There were 47 patients in both treatment and control groups, with no significant differences in baseline characteristics between the two groups. The hospital mortality was 8.5% (4 of 47) in the treatment group compared with 40.4% (19 of 47) in the control group (P < .001). The propensity adjusted odds of mortality in the patients treated with the vitamin C protocol was 0.13 (95% CI, 0.04-0.48; P = .002). The Sepsis-Related Organ Failure Assessment score decreased in all patients in the treatment group, with none developing progressive organ failure. All patients in the treatment group were weaned off vasopressors, a mean of 18.3 ± 9.8 h after starting treatment with the vitamin C protocol. The mean duration of vasopressor use was 54.9 ± 28.4 h in the control group (P < .001).


Our results suggest that the early use of intravenous vitamin C, together with corticosteroids and thiamine, are effective in preventing progressive organ dysfunction, including acute kidney injury, and in reducing the mortality of patients with severe sepsis and septic shock. Additional studies are required to confirm these preliminary findings.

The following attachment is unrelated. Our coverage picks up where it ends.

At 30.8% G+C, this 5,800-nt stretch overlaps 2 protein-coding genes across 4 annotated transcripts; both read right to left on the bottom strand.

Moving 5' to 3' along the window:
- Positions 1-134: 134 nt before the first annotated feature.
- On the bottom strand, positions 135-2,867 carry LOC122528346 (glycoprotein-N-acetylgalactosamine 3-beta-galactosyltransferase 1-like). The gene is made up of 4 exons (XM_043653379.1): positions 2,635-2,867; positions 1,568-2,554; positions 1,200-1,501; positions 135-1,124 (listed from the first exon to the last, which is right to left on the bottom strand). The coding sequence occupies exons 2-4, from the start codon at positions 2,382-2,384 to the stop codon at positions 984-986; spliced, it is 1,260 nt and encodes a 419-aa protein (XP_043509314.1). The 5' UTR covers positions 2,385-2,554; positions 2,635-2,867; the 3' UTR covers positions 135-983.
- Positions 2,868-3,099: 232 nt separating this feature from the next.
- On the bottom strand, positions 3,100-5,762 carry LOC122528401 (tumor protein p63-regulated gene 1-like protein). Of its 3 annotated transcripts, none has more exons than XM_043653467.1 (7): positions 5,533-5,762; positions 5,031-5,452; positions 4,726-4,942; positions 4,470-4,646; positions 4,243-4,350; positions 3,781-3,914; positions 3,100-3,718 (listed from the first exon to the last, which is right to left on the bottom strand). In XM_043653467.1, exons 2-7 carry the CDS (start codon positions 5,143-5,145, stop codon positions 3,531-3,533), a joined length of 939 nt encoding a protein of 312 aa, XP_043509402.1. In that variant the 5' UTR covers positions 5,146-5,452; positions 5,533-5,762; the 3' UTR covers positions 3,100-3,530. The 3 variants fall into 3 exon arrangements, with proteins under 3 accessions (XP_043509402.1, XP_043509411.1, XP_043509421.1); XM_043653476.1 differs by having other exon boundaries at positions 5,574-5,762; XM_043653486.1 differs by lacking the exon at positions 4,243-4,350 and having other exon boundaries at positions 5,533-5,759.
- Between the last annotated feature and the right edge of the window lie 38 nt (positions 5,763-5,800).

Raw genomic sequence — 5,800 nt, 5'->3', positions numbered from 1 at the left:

Copyright © 2016 American College of Chest Physicians. Published by Elsevier Inc. All rights reserved.


corticosteroid; hydrocortisone; septic shock; thiamine; vitamin C

Comment in

How to Give Vitamin C a Cautious but Fair Chance in Severe Sepsis. [Chest. 2017]

PMID: 27940189 DOI: 10.1016/j.chest.2016.11.036

Hydrocortisone, Vitamin C, and Thiamine for the Treatment of Severe Sepsis and Septic Shock

A Retrospective Before-After Study

Paul E. Marik, MD, FCCP

Correspondence information about the author MD, FCCP Paul E. Marik


Email the author MD, FCCP Paul E. Marik

, Vikramjit Khangoora, MD, Racquel Rivera, PharmD, Michael H. Hooper, MD, John Catravas, PhD, FCCP

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Vitamin C, Thiamine, and Steroids in Sepsis (VICTAS)

The safety and scientific validity of this study is the responsibility of the study sponsor and investigators. Listing a study does not mean it has been evaluated by the U.S. Federal Government. Know the risks and potential benefits of clinical studies and talk to your health care provider before participating. Read our disclaimer for details.

<div style=”float:right;margin-right:4em”> Identifier: NCT03509350</div> Identifier: NCT03509350

Recruitment Status : Recruiting

First Posted : April 26, 2018

Last Update Posted : September 27, 2018

See Contacts and Locations


Emory University


The Marcus Foundation

Information provided by (Responsible Party):

Jonathan Sevransky, Emory University


Study Description

Brief Summary: